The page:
"It's a bowl first pitch," he tells me.
This thirst for knowledge does not end when the umpire's call play.
One of the nicest traditions of New Zealand cricket is to allow the patrons on to the ground during the lunch break. Within seconds of the players leaving the field, grown men and women will be standing around the edge of the roped-off wicket block staring intently at that strip of closely mown grass, asking it to offer up its secrets.
Is there still any moisture? Are the bowlers' footmarks going to create opportunities for the spinners? Is there any sign of cracking in the surface of the wicket?
It seems so perfectly natural to cricketophiles but the sight of adults standing around a block watching grass die must be an alien concept to anybody else.
In truth it is what is underneath the grass that matters most. It just so happens that Johnson loves a good natter about clay.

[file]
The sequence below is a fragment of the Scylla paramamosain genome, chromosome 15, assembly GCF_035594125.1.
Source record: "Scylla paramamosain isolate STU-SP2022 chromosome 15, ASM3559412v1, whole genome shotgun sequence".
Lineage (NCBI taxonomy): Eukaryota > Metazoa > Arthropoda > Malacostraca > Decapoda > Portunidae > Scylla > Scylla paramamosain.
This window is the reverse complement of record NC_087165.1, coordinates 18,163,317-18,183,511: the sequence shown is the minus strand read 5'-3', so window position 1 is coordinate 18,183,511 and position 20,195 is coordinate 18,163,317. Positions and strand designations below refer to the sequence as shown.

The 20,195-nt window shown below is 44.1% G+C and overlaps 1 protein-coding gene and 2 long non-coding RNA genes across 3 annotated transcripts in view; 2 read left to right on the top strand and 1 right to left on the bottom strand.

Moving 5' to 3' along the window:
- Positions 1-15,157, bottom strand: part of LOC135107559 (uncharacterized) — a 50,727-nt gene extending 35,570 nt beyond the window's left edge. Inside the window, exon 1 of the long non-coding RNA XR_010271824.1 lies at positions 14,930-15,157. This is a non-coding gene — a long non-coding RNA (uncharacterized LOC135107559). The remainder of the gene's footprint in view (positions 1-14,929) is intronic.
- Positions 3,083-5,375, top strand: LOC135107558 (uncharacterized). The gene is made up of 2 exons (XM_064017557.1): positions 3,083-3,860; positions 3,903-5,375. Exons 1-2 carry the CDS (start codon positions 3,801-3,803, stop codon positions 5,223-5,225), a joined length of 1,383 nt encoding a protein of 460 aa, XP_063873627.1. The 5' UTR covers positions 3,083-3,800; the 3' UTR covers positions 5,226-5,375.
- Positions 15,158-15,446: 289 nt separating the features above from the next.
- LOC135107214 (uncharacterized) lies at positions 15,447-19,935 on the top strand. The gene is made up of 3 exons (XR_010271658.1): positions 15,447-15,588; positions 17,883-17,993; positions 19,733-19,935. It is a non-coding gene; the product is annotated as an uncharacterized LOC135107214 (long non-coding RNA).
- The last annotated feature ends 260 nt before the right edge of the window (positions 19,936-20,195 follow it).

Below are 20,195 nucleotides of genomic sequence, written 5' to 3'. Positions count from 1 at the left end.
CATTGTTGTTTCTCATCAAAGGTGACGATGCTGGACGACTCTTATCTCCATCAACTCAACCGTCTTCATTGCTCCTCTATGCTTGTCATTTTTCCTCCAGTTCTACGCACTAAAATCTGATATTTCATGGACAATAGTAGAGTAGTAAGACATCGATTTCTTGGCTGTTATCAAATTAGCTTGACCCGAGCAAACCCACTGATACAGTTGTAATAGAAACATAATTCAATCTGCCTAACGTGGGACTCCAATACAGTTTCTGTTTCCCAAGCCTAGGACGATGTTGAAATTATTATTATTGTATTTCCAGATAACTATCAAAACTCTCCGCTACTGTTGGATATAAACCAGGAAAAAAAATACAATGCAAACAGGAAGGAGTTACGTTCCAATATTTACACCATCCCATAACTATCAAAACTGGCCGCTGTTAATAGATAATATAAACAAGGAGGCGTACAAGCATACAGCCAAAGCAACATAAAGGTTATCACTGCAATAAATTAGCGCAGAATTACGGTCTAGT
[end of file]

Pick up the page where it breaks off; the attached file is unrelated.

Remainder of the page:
Seddon Park has nine strips, or wickets. The five strips on the city side of the wicket block are Patumahoe clay, the four on the Frankton side of the ground are Waikari. Out the back the nets are also split and are prepared to as closely replicate the wicket block as possible.
The differences between the clays are important.
The latter is used mainly for one-day cricket. It has medium bounce. It turns, though somewhat slowly. The future of Wakairi is fraught, with the North Canterbury farm from which it is sourced recently sold.
Patumahoe is a non-swelling clay, as opposed to Waikari. This is important in terms of their preparation when you are trying to get optimum "bulk density", referred to by laymen as hardness. This is achieved through rolling. The heavier rollers will be used on the Waikari.
(The team have plenty of rollers, from a 200kg tiddler that zips up and down the wicket for a tidy up, to the rarely used three-pin, 10-tonne machine that looks like it has been borrowed off a roading gang.)